Flor R. Contemplacion
(January 1953 - March 17, 1995) was a Filipina domestic
worker who was executed in Singapore for murder.
Her execution severely strained
relations between Singapore and the Philippines and caused
many Filipinos to vent their frustration at their own
government and the Singaporean government over the
helplessness, abuse, and mental stresses that many
Filipino overseas workers face around the world.
Circumstances surrounding the
On May 4, 1991, a Filipino domestic
worker named Delia Magat was found strangled to death in
Singapore. The four-year-old child that she was taking
care of, Nicholas Huang, was discovered drowned. Although
Nicholas's father could not identify a suspect, the police
learned about Flor Contemplacion through Magat's diary.
The police interrogated Contemplacion,
who then confessed the crime of murdering Magat and the
child. Contemplacion never renounced her confession, and
the Filipino embassy in Singapore deemed her confession to
be credible. She was then sentenced to death by hanging.
Just before her execution, two Filipino
witnesses claimed that Huang's father framed Contemplacion
for the murders. They alleged that the father killed Magat
in rage after finding his son to have accidentally
drowned. The son was an epilectic who was alleged to have
an attack while in the bath tub of which Magat was not
aware of. The Singaporean court considered and rejected
the testimony. The execution went ahead despite
Philippines President Fidel Ramos's personal plea to the
Singaporean government to stop it.
Although President Ramos seemed
initially resigned to the execution, he called
Contemplacion a hero. Ramos' wife came to receive the
coffin at Manila's airport. The President sent a wreath to
Contemplacion's funeral and offered financial assistance
to Contemplacion's children who were dependent on their
mother's income from her work as a domestic worker.
Many Filipinos believed that
Contemplacion was innocent, or at least suffering from
insanity if she did commit the murders. They blamed the
Singaporean government for not being merciful and were
resentful that their own government apparently did not do
much to stop the execution. The Alex Boncayao Brigade, a
Communist terrorist group in the Philippines, threatened
to punish Singaporean and Filipino officials. The Catholic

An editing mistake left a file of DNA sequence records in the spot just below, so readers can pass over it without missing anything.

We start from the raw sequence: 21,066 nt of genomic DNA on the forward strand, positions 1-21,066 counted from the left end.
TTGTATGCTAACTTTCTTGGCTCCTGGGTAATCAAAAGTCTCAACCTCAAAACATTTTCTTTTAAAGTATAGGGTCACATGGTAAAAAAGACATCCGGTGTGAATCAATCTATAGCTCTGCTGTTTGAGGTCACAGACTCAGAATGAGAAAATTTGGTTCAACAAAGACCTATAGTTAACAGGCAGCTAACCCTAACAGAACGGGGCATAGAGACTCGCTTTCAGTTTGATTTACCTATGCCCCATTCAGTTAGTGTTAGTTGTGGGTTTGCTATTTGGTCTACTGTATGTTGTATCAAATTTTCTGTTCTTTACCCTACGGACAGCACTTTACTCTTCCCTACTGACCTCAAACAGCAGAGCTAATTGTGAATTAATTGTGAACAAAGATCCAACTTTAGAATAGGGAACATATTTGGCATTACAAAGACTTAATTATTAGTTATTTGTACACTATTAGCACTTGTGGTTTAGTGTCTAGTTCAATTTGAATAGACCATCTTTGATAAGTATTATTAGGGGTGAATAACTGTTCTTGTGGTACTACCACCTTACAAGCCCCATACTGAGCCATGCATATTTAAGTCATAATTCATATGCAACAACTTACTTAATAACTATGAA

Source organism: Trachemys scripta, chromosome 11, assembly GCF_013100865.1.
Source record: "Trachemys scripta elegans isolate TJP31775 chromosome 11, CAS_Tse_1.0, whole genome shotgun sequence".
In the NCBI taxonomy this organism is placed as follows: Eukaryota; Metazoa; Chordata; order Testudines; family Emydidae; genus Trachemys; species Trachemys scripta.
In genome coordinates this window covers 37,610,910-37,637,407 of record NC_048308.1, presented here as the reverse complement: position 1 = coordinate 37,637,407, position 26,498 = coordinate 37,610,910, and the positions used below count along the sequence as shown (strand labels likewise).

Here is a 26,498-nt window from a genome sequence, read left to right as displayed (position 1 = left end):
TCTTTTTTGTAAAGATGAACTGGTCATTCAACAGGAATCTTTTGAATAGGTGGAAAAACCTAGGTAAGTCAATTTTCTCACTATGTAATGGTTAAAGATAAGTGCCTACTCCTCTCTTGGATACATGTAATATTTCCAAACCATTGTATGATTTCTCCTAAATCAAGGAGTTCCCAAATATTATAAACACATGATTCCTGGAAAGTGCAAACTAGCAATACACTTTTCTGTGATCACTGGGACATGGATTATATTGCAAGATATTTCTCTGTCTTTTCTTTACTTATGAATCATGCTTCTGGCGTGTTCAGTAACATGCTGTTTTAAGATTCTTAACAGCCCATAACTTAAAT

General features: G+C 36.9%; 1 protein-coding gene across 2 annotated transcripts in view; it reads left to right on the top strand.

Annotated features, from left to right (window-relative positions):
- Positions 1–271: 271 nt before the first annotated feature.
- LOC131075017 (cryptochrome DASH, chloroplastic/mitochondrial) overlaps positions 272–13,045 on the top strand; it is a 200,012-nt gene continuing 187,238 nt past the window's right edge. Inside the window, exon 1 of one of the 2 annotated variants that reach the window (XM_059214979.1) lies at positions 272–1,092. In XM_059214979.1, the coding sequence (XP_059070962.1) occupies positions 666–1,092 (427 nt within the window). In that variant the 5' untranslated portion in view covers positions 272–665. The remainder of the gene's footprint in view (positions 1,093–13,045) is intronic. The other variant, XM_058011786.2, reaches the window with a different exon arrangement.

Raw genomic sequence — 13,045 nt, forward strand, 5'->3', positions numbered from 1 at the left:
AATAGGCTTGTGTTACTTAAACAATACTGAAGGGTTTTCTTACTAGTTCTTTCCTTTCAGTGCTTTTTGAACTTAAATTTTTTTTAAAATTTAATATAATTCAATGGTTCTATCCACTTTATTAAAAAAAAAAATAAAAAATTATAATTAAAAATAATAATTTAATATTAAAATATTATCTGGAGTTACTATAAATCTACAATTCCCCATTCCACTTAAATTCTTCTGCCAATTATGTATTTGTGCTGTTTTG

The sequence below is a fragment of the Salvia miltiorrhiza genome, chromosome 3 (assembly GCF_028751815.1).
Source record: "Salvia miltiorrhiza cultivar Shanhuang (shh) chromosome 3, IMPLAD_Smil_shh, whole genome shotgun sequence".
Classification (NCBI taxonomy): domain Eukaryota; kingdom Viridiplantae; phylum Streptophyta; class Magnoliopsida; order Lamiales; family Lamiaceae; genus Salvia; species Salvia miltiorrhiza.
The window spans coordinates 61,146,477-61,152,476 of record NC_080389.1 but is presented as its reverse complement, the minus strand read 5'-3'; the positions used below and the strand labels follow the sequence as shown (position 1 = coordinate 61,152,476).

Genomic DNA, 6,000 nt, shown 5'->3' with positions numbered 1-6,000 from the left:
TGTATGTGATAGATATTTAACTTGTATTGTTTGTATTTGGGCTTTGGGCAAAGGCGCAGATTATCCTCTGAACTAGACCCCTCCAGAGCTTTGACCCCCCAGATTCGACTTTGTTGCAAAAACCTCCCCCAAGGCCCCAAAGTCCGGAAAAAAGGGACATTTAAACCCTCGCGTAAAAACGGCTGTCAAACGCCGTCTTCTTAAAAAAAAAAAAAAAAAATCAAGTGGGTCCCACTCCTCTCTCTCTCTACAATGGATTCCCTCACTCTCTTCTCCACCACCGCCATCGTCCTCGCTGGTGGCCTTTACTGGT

Church, which wields considerable influence in the
Philippines, condemned the execution.
Regardless of her innocence or guilt,
others took up Contemplacion as a rallying cry against the
allegedly inhumane, abusive, and exploitive working
conditions that many Filipino domestic workers and
laborers faced abroad.
A movie called The Flor
Contemplacion Story was made in the Philippines to
highlight this as well as the harsh punishment Filipino
overseas workers face when they totally break down from
their jobs. The film won Best Picture in the Cairo Film
Festival. This anger continued when a rather similar case
arose only a few months later with Sarah Balabagan in the
United Arab Emirates (though Balabagan was not ultimately
Relations between Singapore and the
Philippines chilled for several years after the execution.
To counter domestic backlash, President Ramos recalled the
Filipino ambassador to Singapore and many bilateral
exchanges between both countries were cancelled.
As of March 9, 2011, Flor's three
children, Sandrex, Joel and Jun Jun, were sentenced to
life imprisonment and fine of 500,000 pesos each for
selling illegal drugs. Flor's husband, Efren, and his
live-in partner, Violeta, remain in jail as they were
arrested for drug pushing in 2008.
She was hanged before dawn
on Friday 17th March 1995 together with three male drug
traffickers amidst scenes of unusually tight security. Eight
policemen, including two armed with machine guns and wearing flak
jackets, stood outside the prison gates with two dogs.
Police cars and